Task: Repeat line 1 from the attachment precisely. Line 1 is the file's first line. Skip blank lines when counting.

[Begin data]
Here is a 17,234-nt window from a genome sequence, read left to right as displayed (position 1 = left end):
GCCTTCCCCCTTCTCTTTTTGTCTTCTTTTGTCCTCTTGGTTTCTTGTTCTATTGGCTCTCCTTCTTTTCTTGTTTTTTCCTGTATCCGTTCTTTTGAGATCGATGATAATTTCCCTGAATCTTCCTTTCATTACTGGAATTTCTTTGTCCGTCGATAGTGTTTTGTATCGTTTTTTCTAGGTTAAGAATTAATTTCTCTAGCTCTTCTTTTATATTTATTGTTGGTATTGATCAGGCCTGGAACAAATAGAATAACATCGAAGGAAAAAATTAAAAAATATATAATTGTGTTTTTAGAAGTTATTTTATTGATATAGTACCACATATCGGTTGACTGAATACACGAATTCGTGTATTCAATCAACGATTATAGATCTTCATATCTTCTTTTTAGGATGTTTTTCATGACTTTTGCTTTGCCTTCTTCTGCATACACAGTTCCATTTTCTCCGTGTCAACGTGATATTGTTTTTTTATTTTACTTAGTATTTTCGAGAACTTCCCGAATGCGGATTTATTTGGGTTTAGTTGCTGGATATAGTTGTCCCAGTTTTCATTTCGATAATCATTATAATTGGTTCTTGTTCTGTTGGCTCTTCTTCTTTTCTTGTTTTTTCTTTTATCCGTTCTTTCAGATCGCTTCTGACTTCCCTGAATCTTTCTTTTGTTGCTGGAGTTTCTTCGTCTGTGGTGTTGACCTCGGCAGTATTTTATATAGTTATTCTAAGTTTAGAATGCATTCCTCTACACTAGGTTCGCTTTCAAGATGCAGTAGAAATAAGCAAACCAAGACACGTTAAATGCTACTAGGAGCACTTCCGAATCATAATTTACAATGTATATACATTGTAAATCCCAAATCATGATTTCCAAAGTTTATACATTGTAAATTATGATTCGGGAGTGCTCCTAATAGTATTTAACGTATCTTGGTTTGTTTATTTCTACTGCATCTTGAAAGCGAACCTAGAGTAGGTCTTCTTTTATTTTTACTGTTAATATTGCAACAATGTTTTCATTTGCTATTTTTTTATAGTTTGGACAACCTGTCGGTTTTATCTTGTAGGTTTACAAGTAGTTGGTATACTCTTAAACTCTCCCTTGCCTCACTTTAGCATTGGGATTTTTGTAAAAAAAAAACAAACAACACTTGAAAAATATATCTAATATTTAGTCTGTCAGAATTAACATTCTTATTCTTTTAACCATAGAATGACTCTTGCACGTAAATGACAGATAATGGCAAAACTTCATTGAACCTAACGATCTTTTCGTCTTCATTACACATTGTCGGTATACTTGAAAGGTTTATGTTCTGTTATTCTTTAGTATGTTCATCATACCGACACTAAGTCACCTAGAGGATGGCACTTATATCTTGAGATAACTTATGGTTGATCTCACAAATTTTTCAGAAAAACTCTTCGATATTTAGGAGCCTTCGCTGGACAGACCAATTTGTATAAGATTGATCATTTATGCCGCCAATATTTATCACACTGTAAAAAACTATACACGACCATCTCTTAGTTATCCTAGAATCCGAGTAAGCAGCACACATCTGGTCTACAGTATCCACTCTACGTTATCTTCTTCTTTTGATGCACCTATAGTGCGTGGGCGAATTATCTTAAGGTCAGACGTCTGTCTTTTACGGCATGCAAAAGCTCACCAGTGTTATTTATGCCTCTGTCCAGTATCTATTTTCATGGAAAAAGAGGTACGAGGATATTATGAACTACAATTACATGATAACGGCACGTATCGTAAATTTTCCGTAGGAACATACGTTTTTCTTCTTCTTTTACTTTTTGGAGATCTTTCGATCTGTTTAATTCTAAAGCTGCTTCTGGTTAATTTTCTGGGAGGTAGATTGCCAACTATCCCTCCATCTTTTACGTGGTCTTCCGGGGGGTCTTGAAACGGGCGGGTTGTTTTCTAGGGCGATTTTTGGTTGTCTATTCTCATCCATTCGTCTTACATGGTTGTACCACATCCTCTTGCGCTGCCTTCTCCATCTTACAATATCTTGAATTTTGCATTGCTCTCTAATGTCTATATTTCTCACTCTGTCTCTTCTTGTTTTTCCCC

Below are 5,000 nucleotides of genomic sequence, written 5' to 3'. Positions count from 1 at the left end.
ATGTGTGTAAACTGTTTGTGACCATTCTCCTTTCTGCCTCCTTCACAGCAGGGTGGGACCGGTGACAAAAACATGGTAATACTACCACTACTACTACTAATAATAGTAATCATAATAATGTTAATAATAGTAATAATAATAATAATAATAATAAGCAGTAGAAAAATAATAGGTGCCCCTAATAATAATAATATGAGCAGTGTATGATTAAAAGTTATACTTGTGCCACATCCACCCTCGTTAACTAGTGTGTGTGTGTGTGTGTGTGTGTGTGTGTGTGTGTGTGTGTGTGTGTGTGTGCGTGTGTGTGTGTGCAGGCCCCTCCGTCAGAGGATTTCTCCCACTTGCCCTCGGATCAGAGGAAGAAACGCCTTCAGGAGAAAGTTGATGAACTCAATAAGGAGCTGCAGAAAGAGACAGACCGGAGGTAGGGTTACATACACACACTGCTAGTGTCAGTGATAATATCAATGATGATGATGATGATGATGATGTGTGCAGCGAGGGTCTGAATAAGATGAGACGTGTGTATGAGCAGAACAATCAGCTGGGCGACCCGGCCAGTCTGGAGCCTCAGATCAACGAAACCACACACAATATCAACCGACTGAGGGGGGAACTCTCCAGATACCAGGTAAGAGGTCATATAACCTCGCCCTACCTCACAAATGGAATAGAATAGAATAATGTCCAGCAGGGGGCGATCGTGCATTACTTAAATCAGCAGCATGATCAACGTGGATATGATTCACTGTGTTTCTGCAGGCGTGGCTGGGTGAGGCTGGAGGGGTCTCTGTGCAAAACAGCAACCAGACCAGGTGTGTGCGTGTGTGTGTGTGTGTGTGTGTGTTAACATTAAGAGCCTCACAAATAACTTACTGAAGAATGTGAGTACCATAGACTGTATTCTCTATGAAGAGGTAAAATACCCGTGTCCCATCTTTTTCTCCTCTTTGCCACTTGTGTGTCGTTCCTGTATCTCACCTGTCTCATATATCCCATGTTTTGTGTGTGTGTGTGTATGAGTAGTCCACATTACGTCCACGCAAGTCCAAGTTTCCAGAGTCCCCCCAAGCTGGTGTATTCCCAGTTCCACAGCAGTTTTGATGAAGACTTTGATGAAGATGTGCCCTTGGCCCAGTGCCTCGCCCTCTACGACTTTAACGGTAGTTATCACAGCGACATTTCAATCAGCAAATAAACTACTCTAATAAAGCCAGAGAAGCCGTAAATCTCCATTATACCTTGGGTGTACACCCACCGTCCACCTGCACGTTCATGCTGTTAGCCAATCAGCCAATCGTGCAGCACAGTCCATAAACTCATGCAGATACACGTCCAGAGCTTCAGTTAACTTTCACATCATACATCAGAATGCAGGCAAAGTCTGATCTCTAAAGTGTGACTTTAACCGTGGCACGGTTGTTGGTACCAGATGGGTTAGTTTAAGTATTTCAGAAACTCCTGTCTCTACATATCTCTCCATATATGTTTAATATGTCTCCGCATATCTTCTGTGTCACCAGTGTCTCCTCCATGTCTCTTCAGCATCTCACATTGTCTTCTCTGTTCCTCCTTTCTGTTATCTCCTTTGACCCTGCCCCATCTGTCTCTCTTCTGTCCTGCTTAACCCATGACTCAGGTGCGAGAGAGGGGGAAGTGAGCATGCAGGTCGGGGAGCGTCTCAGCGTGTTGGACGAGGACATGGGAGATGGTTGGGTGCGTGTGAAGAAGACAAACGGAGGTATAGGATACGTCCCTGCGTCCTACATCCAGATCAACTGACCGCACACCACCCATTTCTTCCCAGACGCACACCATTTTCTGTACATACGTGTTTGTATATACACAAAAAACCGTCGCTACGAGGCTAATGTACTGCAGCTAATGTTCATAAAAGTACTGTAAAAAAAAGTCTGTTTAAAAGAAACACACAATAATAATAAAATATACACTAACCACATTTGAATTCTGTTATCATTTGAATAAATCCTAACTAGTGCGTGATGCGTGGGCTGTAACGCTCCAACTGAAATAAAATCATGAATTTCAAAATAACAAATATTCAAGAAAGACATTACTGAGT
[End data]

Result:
Here is a 17,234-nt window from a genome sequence, read left to right as displayed (position 1 = left end):